PORTLAND, Maine (AP) — The director of the Maine Center for Disease Control said it's likely there are more coronavirus cases that the state doesn't know about, but he said he's heartened that only 5% of tests are positive.
The low percentage suggests the state is not as far behind on testing as some other states that have positive rates closer to 20%, Dr. Nirav Shah told reporters Wednesday.
“This is one of those situations where lower is better. But we know we need to expand our testing capacity,” Shah said.
The state is working to expand its testing for people infected with the new coronavirus and is exploring testing for antibodies that demonstrate a past exposure to the virus among healthy people who’ve recovered or never showed signs of illness.
Testing will factor into the Mills administration's decision on when to begin a phased-in reopening of the state economy. No decision has been made.
For most people, the virus causes mild or moderate symptoms, such as fever and cough, that clear up in two to three weeks. For some, especially older adults and people with existing health problems, it can cause more severe illness, including pneumonia, or death.
In other coronavirus-related developments in Maine:
Three more people died from the coronavirus, and the number of people who tested positive topped 900 in the state, Shah said Wednesday.
The new figures bring the number of deaths to 39 in Maine, according to the Maine Center for Disease Control and Prevention.
The number of active cases has been leveling off, but state officials said it's too early to say Maine has turned the corner. Maine’s numbers are small enough that data can be easily skewed by day-to-day changes, officials said.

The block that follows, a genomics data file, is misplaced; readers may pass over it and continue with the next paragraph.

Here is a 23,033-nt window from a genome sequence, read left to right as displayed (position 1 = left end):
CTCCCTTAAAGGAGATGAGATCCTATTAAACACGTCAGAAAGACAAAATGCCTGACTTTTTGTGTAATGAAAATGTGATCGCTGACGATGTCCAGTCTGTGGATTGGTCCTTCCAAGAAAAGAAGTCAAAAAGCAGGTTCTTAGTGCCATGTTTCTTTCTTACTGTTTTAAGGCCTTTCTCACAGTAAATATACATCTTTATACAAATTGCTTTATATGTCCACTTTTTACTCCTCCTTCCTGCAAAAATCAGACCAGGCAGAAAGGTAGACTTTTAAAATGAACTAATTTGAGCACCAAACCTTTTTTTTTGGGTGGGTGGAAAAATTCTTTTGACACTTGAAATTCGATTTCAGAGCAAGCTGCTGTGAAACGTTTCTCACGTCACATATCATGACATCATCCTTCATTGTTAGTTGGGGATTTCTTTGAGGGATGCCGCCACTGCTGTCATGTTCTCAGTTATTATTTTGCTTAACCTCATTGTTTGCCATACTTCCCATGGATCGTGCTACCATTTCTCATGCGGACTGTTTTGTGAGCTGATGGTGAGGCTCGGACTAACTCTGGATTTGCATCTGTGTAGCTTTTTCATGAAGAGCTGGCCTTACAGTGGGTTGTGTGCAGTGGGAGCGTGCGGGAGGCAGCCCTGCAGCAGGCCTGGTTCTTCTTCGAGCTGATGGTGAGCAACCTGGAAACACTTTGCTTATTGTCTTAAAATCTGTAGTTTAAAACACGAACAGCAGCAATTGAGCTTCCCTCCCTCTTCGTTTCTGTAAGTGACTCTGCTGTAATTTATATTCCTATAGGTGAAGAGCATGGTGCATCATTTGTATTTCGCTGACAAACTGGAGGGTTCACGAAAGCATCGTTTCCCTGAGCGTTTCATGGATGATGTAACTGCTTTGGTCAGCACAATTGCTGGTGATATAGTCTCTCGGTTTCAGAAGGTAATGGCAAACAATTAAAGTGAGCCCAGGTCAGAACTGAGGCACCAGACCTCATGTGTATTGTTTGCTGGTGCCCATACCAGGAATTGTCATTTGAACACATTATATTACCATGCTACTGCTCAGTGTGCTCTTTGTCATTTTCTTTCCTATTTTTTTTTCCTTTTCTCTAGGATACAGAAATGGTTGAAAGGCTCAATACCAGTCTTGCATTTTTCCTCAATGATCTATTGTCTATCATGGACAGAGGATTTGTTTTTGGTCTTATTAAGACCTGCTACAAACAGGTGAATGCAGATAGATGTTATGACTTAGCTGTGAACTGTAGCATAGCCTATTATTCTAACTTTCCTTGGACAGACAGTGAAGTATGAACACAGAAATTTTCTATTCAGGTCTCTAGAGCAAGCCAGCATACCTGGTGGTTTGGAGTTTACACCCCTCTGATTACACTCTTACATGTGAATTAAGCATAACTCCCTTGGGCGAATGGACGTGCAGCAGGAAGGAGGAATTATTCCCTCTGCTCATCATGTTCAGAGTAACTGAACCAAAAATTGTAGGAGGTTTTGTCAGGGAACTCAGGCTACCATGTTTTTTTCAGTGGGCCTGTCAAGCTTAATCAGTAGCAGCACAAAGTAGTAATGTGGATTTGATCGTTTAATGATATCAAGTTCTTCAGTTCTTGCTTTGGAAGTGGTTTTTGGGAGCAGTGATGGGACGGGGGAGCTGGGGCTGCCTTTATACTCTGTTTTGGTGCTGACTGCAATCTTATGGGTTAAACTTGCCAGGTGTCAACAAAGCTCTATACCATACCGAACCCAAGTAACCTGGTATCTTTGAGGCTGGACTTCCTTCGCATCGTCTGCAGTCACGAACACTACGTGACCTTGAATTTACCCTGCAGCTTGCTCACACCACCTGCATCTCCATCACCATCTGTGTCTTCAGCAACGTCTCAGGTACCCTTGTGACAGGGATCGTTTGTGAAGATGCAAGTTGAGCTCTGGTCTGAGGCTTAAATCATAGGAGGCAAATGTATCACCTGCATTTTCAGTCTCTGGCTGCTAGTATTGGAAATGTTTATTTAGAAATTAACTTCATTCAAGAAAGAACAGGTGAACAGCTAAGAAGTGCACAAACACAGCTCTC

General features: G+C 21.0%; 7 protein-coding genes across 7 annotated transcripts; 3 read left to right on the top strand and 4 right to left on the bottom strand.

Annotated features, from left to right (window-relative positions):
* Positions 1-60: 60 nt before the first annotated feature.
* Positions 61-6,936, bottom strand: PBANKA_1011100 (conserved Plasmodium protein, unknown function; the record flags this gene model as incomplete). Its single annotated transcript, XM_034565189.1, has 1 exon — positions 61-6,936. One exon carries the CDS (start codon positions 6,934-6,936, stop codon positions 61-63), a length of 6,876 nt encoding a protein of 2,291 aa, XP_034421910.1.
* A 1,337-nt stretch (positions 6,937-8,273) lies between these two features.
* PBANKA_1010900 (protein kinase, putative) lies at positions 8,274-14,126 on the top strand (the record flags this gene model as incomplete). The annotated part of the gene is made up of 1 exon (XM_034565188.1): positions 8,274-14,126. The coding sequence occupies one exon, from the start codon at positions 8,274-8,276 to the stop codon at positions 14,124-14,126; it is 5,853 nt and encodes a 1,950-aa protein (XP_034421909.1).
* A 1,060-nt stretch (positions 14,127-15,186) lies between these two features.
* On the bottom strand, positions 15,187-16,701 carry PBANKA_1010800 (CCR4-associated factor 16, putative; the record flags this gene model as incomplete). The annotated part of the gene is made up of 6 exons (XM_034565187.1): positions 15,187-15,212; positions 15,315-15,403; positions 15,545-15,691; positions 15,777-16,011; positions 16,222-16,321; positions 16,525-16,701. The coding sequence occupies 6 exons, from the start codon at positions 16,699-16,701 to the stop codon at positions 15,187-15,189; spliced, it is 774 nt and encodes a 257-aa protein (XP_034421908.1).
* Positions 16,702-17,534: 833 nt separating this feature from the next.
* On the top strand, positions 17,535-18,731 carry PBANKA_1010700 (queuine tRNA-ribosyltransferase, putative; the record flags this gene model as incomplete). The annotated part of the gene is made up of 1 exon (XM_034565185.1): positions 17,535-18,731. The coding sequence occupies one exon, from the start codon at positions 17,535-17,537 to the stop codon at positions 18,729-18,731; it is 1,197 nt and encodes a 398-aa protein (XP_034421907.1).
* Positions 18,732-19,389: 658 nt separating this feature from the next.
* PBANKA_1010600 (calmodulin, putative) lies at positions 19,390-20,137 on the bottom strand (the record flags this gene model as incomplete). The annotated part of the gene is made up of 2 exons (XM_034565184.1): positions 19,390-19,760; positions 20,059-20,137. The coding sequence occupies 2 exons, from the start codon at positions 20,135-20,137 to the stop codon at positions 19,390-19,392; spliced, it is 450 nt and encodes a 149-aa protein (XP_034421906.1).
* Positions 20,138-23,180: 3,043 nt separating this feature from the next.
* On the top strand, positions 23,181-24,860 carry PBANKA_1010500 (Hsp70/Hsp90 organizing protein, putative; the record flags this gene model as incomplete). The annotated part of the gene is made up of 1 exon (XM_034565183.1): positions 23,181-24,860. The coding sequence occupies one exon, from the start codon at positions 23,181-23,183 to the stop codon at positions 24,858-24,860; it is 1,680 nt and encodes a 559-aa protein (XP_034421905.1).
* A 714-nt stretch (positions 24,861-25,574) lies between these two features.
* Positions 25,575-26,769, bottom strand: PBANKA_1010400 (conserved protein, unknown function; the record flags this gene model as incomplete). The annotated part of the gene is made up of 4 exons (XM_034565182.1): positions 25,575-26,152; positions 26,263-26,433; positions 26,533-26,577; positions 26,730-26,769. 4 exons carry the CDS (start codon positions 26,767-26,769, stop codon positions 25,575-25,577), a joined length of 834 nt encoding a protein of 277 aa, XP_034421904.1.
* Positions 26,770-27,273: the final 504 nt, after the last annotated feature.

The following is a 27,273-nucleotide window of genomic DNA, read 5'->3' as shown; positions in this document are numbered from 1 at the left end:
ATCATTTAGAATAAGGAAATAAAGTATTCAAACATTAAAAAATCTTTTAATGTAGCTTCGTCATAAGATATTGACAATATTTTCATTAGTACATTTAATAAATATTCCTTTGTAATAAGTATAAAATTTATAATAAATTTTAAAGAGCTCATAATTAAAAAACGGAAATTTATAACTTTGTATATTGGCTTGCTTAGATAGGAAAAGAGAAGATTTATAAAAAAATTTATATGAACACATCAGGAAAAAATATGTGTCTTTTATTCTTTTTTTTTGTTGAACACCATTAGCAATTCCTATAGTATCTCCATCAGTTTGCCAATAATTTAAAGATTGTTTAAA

Maine received less than a third fewer protective respirator masks per resident from the national stockpile than Vermont or Rhode Island, but more than three times that of Texas, a newspaper reported.
The Portland Press Herald analysis shows the N95 masks, which filter out 95% of all airborne particles, weren't allocated based on population, as the Trump administration had indicated.
As of April 6, Maine had received 86,008 N95s from the stockpile, or one for every 15.6 state inhabitants. Vermont received one for every 4.7 of its citizens, while Rhode Island got one for every five. Hard-hit Massachusetts got fewer — one for every 28 people, and Texas received one for every 48.
“Whatever methodology this administration is using, there’s no transparency or accountability to it,” Rep. Chellie Pingree, a Democrat, said.
Partisan politics didn’t appear to have played a factor in which states got larger shipments, the newspaper reported.
The federal government, along with two philanthropic organizations, are helping health care workers by paying for child care.
The Harold Alfond Foundation and the Bill & Joan Alfond Foundation have teamed up to cover MaineGeneral costs of providing child care for its employees during the pandemic, to the tune of $350,000, officials said Wednesday.
Meanwhile, nearly $11 million in federal funds will also support access to child care for Maine’s essential workers, including health care professionals and first responders, state officials said.
Child care providers affected by the pandemic also will receive immediate assistance, with nearly 2,000 receiving a one-time stipend, based on capacity and current operations.